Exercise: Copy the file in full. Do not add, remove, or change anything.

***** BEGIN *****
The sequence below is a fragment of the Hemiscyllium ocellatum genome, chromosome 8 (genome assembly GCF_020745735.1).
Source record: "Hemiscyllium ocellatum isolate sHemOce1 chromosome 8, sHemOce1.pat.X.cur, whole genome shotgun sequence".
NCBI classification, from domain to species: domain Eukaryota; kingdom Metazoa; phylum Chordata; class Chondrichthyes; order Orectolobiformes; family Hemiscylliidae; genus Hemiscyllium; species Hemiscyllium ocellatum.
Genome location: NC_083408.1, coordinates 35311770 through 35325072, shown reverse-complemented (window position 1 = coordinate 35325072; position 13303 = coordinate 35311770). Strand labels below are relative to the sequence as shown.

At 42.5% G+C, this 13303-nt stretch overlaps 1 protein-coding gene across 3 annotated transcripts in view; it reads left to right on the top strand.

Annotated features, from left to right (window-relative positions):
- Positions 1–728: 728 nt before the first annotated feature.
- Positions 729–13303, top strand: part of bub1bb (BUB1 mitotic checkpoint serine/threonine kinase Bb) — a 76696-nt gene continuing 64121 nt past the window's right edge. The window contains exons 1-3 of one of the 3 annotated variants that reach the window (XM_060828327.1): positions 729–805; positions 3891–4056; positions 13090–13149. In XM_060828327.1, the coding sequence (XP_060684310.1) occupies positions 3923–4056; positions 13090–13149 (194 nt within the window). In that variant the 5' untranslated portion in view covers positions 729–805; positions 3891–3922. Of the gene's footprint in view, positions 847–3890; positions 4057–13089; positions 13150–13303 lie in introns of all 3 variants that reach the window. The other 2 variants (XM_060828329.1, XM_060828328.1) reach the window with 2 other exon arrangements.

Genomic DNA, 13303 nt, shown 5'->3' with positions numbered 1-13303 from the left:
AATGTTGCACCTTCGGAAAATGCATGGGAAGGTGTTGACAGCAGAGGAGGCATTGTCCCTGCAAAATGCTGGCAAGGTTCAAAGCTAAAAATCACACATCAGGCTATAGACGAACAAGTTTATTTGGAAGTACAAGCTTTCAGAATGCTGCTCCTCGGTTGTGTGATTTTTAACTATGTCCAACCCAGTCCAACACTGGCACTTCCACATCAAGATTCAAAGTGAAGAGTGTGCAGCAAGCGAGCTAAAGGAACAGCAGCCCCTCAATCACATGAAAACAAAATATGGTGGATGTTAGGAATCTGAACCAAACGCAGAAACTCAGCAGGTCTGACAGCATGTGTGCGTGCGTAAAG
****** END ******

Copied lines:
The sequence below is a fragment of the Hemiscyllium ocellatum genome, chromosome 8 (genome assembly GCF_020745735.1).
Source record: "Hemiscyllium ocellatum isolate sHemOce1 chromosome 8, sHemOce1.pat.X.cur, whole genome shotgun sequence".
NCBI classification, from domain to species: domain Eukaryota; kingdom Metazoa; phylum Chordata; class Chondrichthyes; order Orectolobiformes; family Hemiscylliidae; genus Hemiscyllium; species Hemiscyllium ocellatum.
Genome location: NC_083408.1, coordinates 35311770 through 35325072, shown reverse-complemented (window position 1 = coordinate 35325072; position 13303 = coordinate 35311770). Strand labels below are relative to the sequence as shown.

At 42.5% G+C, this 13303-nt stretch overlaps 1 protein-coding gene across 3 annotated transcripts in view; it reads left to right on the top strand.

Annotated features, from left to right (window-relative positions):
- Positions 1–728: 728 nt before the first annotated feature.
- Positions 729–13303, top strand: part of bub1bb (BUB1 mitotic checkpoint serine/threonine kinase Bb) — a 76696-nt gene continuing 64121 nt past the window's right edge. The window contains exons 1-3 of one of the 3 annotated variants that reach the window (XM_060828327.1): positions 729–805; positions 3891–4056; positions 13090–13149. In XM_060828327.1, the coding sequence (XP_060684310.1) occupies positions 3923–4056; positions 13090–13149 (194 nt within the window). In that variant the 5' untranslated portion in view covers positions 729–805; positions 3891–3922. Of the gene's footprint in view, positions 847–3890; positions 4057–13089; positions 13150–13303 lie in introns of all 3 variants that reach the window. The other 2 variants (XM_060828329.1, XM_060828328.1) reach the window with 2 other exon arrangements.

Genomic DNA, 13303 nt, shown 5'->3' with positions numbered 1-13303 from the left:
AATGTTGCACCTTCGGAAAATGCATGGGAAGGTGTTGACAGCAGAGGAGGCATTGTCCCTGCAAAATGCTGGCAAGGTTCAAAGCTAAAAATCACACATCAGGCTATAGACGAACAAGTTTATTTGGAAGTACAAGCTTTCAGAATGCTGCTCCTCGGTTGTGTGATTTTTAACTATGTCCAACCCAGTCCAACACTGGCACTTCCACATCAAGATTCAAAGTGAAGAGTGTGCAGCAAGCGAGCTAAAGGAACAGCAGCCCCTCAATCACATGAAAACAAAATATGGTGGATGTTAGGAATCTGAACCAAACGCAGAAACTCAGCAGGTCTGACAGCATGTGTGCGTGCGTAAAG